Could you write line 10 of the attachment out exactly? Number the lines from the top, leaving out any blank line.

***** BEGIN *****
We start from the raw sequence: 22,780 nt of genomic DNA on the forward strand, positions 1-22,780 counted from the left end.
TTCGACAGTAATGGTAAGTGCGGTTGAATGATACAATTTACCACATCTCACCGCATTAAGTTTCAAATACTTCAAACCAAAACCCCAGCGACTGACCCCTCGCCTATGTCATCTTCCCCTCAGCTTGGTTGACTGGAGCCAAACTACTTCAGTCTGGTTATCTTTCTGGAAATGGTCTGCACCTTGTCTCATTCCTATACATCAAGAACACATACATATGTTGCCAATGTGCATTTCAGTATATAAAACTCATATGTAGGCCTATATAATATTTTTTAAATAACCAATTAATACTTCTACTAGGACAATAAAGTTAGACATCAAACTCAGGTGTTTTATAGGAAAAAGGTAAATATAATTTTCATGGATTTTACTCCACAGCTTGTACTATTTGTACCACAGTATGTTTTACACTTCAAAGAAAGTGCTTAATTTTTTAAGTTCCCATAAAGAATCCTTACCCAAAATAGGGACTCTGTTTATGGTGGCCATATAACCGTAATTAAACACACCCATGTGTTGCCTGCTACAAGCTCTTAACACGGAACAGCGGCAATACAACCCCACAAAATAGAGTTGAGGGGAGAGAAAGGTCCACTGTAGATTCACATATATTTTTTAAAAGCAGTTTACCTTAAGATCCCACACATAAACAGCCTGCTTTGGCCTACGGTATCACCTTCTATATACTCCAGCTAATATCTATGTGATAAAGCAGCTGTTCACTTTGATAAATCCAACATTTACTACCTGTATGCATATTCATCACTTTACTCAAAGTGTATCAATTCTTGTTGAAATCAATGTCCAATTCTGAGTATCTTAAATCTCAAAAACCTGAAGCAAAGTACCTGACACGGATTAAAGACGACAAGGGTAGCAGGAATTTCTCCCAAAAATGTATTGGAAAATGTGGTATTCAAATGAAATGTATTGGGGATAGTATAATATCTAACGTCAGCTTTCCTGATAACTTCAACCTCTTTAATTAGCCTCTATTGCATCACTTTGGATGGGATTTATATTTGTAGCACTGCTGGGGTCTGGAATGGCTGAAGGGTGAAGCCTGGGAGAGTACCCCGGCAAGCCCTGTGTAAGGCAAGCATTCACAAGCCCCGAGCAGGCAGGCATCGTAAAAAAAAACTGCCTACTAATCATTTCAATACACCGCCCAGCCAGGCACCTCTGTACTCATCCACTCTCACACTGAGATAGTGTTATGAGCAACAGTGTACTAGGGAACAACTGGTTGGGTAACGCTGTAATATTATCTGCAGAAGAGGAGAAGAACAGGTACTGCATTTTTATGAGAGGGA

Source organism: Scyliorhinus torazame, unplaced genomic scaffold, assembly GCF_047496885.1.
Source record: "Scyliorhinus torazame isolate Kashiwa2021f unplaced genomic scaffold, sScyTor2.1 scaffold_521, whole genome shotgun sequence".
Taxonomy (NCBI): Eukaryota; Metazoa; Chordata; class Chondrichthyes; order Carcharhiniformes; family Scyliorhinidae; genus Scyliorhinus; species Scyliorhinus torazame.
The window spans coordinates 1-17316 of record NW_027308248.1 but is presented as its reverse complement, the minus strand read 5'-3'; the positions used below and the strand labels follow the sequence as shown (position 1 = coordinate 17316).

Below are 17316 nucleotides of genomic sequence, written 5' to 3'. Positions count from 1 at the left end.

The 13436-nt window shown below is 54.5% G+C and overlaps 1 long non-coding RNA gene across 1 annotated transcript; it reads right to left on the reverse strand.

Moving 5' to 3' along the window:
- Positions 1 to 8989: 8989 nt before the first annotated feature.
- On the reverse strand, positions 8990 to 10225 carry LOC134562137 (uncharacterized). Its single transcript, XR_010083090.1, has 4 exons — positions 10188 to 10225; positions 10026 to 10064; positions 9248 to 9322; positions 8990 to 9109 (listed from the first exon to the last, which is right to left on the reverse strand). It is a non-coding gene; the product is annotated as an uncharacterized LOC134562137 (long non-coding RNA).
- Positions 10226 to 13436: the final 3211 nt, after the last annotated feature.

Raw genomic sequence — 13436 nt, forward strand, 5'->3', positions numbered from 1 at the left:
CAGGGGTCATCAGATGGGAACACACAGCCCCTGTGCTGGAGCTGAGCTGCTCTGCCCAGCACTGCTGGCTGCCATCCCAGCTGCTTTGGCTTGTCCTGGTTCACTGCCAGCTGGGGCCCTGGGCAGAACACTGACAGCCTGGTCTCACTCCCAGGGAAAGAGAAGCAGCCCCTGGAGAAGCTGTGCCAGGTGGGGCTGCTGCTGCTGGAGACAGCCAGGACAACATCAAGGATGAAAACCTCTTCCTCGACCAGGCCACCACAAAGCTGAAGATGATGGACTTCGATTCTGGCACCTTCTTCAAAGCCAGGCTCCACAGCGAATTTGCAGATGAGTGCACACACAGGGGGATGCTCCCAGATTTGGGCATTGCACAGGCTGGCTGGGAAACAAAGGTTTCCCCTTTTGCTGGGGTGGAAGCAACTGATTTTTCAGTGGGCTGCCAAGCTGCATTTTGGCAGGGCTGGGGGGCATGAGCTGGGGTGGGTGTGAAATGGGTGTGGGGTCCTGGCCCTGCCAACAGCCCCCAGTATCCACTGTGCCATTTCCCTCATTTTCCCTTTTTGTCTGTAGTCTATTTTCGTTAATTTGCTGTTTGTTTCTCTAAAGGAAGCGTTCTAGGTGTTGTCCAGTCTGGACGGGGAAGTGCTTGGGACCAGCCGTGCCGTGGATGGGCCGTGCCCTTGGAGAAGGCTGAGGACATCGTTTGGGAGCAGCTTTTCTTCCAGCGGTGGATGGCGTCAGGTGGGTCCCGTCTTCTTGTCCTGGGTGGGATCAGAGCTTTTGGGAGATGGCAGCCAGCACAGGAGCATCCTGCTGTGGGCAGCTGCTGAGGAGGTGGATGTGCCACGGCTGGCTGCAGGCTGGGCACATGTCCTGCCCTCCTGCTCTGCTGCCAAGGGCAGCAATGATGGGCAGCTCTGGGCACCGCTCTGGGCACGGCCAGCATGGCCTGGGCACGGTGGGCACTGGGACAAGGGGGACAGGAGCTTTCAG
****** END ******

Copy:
- Positions 1 to 8989: 8989 nt before the first annotated feature.